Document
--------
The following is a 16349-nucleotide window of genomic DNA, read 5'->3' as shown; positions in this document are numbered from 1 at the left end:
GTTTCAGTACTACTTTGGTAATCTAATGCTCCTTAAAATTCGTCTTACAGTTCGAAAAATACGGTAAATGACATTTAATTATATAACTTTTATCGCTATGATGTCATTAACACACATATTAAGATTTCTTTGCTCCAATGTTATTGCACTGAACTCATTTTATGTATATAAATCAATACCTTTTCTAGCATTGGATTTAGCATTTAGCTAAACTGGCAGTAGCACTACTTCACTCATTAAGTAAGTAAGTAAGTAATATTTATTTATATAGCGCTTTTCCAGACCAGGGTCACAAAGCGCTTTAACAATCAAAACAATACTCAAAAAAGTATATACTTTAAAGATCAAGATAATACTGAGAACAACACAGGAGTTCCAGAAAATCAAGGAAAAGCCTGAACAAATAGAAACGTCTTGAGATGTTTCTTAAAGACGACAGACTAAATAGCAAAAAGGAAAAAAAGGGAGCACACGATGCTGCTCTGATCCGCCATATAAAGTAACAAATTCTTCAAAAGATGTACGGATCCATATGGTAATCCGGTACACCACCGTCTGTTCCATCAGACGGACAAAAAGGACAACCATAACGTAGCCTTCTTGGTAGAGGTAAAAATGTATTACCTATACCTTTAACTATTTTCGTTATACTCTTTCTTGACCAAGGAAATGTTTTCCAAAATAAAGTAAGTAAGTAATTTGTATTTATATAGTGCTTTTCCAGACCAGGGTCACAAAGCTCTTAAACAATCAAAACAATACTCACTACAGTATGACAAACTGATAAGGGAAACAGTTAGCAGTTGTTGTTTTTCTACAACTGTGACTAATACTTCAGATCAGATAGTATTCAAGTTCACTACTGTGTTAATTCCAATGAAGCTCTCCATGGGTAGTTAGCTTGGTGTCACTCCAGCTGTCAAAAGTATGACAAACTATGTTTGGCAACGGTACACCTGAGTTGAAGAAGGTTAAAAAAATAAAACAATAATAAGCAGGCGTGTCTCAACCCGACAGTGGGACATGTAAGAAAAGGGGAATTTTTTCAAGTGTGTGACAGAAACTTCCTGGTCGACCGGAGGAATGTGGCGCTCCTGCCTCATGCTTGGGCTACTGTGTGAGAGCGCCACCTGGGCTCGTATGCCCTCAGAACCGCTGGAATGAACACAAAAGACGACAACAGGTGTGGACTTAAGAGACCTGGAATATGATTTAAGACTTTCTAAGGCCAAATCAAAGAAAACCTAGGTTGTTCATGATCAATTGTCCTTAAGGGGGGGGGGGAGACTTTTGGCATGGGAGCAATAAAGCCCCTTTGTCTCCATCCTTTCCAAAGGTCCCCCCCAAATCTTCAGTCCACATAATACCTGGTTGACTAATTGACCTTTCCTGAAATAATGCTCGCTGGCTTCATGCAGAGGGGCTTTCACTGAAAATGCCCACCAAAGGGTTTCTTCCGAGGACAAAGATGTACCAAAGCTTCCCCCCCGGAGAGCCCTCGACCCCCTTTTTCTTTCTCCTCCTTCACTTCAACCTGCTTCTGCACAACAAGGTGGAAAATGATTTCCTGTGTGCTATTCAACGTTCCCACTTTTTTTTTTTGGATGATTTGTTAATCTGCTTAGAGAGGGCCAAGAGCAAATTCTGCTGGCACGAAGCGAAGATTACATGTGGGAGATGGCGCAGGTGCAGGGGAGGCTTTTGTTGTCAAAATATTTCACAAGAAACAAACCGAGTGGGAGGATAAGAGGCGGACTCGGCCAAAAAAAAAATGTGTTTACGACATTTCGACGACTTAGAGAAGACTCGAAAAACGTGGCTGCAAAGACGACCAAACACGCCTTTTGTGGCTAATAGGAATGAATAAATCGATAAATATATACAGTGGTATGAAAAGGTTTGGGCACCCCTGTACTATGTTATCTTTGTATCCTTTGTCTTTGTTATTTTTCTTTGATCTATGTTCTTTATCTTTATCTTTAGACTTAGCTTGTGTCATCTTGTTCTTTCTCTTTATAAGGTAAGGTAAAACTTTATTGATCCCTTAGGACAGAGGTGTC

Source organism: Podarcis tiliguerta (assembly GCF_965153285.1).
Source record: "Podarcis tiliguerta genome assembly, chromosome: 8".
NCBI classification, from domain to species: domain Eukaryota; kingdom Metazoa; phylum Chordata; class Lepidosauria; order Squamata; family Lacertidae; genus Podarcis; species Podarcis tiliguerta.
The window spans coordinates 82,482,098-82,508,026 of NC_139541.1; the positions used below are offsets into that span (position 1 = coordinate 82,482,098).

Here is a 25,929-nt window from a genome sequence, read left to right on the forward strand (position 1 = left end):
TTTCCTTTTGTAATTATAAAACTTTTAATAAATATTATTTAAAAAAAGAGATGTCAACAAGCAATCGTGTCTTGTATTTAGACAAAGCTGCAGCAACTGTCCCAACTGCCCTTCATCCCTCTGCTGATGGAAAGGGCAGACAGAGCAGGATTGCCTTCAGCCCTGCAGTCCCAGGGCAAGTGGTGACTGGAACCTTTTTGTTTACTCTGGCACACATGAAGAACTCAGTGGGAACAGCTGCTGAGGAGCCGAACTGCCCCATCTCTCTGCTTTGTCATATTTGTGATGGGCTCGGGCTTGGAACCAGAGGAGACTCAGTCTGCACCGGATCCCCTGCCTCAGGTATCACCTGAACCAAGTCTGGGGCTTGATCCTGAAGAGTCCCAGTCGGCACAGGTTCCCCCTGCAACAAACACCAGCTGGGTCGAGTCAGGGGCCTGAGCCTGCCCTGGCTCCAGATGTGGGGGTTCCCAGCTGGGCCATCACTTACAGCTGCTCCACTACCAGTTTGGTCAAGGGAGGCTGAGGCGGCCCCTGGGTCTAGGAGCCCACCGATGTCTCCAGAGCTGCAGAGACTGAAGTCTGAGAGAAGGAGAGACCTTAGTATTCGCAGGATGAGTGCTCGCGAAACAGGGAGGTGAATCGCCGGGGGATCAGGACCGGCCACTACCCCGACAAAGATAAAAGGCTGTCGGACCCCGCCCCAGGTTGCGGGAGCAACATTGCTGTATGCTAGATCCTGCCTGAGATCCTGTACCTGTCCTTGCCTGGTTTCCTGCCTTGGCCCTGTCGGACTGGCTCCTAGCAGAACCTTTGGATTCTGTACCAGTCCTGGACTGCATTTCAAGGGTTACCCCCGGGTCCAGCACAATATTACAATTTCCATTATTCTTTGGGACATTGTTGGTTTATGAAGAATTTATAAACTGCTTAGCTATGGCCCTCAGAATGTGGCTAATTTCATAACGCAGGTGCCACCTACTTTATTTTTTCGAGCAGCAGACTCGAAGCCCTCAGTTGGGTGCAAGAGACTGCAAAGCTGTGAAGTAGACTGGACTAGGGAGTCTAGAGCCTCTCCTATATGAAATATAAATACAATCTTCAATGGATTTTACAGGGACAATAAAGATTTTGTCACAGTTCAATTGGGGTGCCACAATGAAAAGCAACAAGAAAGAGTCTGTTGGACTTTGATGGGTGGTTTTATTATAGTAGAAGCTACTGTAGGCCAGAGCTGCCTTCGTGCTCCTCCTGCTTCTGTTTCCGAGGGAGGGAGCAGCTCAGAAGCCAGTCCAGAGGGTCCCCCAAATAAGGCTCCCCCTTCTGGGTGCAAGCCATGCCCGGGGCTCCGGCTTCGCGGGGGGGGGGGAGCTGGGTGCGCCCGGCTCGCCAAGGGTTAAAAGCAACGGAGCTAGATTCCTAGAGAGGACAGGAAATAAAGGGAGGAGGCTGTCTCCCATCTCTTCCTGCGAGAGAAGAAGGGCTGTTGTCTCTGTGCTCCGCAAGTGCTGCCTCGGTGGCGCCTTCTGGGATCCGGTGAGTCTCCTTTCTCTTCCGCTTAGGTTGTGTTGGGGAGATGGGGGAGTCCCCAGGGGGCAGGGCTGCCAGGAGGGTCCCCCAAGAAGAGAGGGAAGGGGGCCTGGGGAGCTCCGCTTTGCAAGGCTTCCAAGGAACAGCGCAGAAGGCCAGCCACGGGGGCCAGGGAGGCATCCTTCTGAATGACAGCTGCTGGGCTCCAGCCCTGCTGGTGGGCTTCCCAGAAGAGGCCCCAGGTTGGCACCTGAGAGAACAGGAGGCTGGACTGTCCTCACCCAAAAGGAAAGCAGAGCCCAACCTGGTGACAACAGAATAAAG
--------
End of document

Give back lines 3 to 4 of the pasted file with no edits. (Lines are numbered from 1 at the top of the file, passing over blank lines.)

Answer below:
Source organism: Podarcis tiliguerta (assembly GCF_965153285.1).
Source record: "Podarcis tiliguerta genome assembly, chromosome: 8".